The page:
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BY DOUG RUTTER
By definition, the average golfer has
one or more glaring flaws in his or her
In some cases it's a physical flaw like an
outside-inside swing. Other golfers remain
duffers for life due to a simple mental flaw
like poor course management.
Whatever the reason, there is always
something that keeps the average golfer on
the fringe of mediocrity and from routinely
breaking MM) on the links.
Brunswick County's corps of golf profes
sionals see average golfers galore in a day's
work. Pros know what makes these hackers
tick, and in many cases, they can prescribe
how to work out the bugs.
Pros usually charge by the hour for
lessons. But as a public service to Island
Living readers, some local golf gurus have
offered the following tips ? gratis:
Charlie Webster, head professional at
Briervvood Golf Club, Shallotte:
"1 think the most common mistake is they
try to hit the ball too hard. They don't let the
club and swing do the work."
Webster said trying to hit the ball too hard
usually results in a slice. "The way to control
that is keep your head still and don't try to
overpower the ball."
"Instead of trying to force it, just relax and
let your club and swing do the work. If you
make the correct swing the ball will go a long
Ernest Hewett, director of golf at
Lockwood Golf Links, llolden Beach:
"The most common mistake for the aver
age golfer would be underclubbing. The cor
rection for that would be taking one or two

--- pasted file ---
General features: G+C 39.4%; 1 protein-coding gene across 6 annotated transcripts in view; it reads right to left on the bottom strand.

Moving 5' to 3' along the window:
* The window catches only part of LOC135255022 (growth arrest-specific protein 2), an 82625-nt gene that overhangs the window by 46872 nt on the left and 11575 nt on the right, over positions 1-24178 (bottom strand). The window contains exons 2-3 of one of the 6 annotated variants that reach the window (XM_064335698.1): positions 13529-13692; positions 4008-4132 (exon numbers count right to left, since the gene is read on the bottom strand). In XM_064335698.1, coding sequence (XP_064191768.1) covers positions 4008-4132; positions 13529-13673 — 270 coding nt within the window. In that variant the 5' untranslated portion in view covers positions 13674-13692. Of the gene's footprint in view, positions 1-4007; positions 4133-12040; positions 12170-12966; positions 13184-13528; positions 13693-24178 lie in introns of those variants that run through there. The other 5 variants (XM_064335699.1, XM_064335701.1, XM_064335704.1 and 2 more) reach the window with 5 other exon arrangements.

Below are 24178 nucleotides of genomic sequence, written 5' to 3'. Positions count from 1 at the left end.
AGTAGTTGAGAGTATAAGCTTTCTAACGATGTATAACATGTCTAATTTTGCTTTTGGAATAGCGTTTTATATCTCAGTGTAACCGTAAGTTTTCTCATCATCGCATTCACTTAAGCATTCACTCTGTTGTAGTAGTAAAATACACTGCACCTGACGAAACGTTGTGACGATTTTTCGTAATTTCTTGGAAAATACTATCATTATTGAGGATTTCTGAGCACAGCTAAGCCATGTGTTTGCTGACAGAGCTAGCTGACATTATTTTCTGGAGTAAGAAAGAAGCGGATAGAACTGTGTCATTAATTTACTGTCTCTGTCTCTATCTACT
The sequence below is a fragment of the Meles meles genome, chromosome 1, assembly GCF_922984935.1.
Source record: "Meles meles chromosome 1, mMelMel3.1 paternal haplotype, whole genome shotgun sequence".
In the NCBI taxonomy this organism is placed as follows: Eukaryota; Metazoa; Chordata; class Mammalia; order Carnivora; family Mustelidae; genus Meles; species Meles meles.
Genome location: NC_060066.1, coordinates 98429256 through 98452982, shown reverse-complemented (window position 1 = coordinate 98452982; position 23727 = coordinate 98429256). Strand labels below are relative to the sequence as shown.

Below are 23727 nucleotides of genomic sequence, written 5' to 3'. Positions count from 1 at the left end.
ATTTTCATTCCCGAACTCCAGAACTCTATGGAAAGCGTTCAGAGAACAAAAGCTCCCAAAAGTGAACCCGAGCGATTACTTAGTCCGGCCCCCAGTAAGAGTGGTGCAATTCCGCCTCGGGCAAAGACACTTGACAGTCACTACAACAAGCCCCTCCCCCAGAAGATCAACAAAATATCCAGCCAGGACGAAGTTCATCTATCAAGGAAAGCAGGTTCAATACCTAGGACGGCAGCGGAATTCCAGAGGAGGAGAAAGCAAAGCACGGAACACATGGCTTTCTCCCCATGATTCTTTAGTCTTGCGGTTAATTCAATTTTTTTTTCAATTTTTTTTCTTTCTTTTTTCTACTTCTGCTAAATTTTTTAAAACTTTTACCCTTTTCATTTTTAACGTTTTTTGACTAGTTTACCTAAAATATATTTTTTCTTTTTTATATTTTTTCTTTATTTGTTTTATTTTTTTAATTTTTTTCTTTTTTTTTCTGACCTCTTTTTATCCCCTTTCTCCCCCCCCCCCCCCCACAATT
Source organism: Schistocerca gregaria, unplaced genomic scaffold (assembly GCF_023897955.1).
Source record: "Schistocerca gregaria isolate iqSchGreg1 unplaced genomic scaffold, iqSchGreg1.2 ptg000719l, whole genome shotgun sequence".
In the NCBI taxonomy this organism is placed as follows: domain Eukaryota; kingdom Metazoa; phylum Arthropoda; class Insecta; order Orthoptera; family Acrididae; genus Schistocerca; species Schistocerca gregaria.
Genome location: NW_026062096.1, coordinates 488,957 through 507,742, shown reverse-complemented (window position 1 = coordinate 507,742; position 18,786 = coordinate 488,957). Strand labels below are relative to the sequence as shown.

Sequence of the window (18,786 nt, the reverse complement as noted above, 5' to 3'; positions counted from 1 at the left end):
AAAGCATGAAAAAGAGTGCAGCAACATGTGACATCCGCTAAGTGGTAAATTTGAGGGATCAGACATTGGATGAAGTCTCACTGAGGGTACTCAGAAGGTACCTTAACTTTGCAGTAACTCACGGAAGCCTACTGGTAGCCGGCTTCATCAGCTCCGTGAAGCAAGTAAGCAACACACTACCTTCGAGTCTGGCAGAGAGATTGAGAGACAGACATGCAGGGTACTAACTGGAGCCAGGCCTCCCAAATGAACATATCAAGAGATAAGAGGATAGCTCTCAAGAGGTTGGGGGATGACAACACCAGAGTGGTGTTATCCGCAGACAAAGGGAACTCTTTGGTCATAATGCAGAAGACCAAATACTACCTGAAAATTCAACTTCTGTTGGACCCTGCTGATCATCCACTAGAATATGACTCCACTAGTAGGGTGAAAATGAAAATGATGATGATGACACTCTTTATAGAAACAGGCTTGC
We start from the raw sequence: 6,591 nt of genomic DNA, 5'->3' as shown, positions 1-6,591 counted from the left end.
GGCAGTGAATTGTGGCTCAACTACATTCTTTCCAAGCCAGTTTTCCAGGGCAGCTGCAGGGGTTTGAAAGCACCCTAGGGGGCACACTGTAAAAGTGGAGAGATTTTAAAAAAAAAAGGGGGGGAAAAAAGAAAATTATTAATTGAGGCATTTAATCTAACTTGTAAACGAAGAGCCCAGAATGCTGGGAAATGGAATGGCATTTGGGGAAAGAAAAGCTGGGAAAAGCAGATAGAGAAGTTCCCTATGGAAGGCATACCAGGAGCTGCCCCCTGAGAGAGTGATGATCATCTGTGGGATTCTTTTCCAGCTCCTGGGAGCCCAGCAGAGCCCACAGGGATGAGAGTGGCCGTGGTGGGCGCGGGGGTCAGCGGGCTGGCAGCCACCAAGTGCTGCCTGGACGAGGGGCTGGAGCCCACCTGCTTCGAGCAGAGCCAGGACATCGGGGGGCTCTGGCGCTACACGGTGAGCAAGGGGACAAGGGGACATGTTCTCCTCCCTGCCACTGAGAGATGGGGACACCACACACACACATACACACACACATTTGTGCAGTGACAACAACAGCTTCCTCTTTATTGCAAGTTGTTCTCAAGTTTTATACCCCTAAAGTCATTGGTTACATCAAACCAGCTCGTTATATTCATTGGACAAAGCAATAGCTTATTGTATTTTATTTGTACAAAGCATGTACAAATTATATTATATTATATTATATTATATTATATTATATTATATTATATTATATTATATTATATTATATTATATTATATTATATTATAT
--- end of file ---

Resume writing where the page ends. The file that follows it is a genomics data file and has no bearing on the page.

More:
Why do golfers undcrclub?
"It's a mental thing, an ego
thing." Hewett said. "They
hit a good shot with a club
one time and they
think they can hit it
that far every
for the Maples
course at Sea Trail S
"Probably the most common fault
would be what I call swinging from
the top, which is when golfers spin
out or move their shoulders be
fore they start the down
York said this motion
produces a siice, or a iei't
to-right shot for a right
How do you j
For Average Golfers
ing from the top?
"Allow your arms to move downward,
pulling the butt of the club toward
the ground, which in turn will
allow your shoulders to
move with your
York admits his
advicc is "very
^ suggests let
' the arms and
shop manager at
Golf & Country Club,
'I guess if 1 had to pick one
it would be most people don't
pay enough attention to the
short game. Fifty percent of the
strokes are used on the short
game and you see everybody on
the range hitting driver."
Stanzel suggests golfers spend
dd mucii time practicing their
chipping and putting as they do
on the driving range.
'A par 72 golf
Icourse is designed
for 36 putts but people don't spend half their
time with that."
As a result, Stanzel says the short game is
usually the weakest part of the average
Tom Miles, head professional at
Sandpiper Bay Golf & Country Club,
"I think that ball position is pretty impor
tant and the average golfer overlooks that."
Ball position is where the ball is positioned
in relation to the feet. When hitting a driver,
Miles suggests positioning the ball just inside
the front foot.
The ball should be just left of center for a
right-handed golfer using a fairway wood.
When hitting irons, position the ball four to
five inches inside the front foot, or near the
center of the stance.
"There's no one place that they're putting
it, but nine out of 10 times it's in the wrong
position. That's why most golfers can't get it
in the air and that's why they can't hit it
John Carney, head professional at Brick
Landing Plantation, Ocean Isle Beach:
"The most common mistake they make is
they are out of alignment. They're not
aligned to the target."
Carney suggests standing behind the ball
before every shot and picking out a spot be
tween the ball and target about a yard in front
of the ball.
He says it's easier to align your feet, legs,
hips and shoulders to a snot one yard away
than it is to a target 150 yards away.
"Most people are so far off that they don't
hit it toward what they're aimed at," Carney
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